The yellow lenses brightened the targets up and just made some colors seem a little crisper to me. I wasn't doing anything where making specific colors stand out gave me an advantage, but I personally preferred the yellow lenses to the clear lenses under those conditions.
I also found that it did not change how I was able to see my green front sight dot. And while I personally wouldn't likely use the other color lenses, none of them significantly affected the way the front sight looked. Check out my video review:
Shooting Glasses with Perscription Lenses?
If you wear prescription glasses, you're going to love these. Unfortunately, too many people forego safety because of their prescription glasses. They end up wearing their daily glasses, which have no ballistic protection or protection around the sides. It may seem that any glasses are better than nothing, but that isn't necessarily the case. If the glasses or lenses shatter, bits of your glasses can injure your eye instead of whatever caused them to break in the first place.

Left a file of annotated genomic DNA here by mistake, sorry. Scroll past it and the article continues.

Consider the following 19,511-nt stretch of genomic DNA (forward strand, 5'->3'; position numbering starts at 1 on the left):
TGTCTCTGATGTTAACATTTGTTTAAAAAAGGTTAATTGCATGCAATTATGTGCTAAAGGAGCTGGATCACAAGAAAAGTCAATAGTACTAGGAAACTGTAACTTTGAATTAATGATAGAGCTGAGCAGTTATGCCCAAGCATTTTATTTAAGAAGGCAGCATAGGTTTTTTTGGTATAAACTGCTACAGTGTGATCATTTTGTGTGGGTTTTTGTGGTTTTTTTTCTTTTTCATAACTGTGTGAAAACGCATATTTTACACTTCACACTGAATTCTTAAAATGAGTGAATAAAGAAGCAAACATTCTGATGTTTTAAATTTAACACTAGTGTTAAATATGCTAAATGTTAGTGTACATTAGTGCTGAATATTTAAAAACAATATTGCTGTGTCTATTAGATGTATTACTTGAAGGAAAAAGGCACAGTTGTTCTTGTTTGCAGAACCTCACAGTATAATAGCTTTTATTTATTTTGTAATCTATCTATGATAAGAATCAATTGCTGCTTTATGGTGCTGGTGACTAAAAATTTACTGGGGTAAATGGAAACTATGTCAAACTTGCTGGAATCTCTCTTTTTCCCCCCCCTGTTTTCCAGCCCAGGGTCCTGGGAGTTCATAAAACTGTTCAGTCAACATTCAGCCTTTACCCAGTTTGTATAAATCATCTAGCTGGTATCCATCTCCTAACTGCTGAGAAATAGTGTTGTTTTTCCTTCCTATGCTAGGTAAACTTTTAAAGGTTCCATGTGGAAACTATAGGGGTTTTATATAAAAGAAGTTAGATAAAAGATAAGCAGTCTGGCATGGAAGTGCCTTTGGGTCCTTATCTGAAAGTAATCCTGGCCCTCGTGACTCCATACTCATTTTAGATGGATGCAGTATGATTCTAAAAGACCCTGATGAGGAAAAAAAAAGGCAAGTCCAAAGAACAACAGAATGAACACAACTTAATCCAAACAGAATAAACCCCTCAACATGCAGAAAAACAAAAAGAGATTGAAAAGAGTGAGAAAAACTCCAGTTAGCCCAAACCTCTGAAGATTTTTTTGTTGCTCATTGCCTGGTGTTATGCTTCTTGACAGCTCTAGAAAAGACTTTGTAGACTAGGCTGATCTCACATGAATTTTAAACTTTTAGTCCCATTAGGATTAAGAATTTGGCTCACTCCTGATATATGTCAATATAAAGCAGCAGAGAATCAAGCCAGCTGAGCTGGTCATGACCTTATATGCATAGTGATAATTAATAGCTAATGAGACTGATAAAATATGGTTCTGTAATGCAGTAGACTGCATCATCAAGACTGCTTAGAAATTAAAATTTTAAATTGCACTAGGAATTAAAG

If you do try and put safety glasses over your prescription glasses, they don't fit comfortably, or the two lenses distort and disrupt the field of view. For example, I have a slight prescription for distance viewing that I know helps me on the range, yet I don't wear my glasses because I can see ‘well enough,' and I don't want to wear glasses under my shooting glasses.
You can purchase a $20.00 adapter that your eye doctor can place prescription lenses into. Then you can pop the adapter with your lenses onto the nose piece. The adapter puts your prescription lenses in the perfect spot behind the protective lenses.
I wasn't aware of the prescription inserts until I started reviewing them, so I don't have personal experience using them.
I didn't want to hold up the review for you all, so I will likely update this review once I purchase the Rx Adapter and use it for a while.
I know shooting glasses aren't a piece of gear that people typically get excited about, but I really like these. SSP Eyewear's glasses are not the very top of the industry, but they are certainly not junk. The most important thing is they are affordable and do their job.
I am not looking for what is most expensive, or really the cheapest for that matter. I am trying to get the best value for my money. The Methow Kit I evaluated is SSP's most expensive model and costs $130.00. But I still have my $13.00 glasses and bring them to the range as a backup.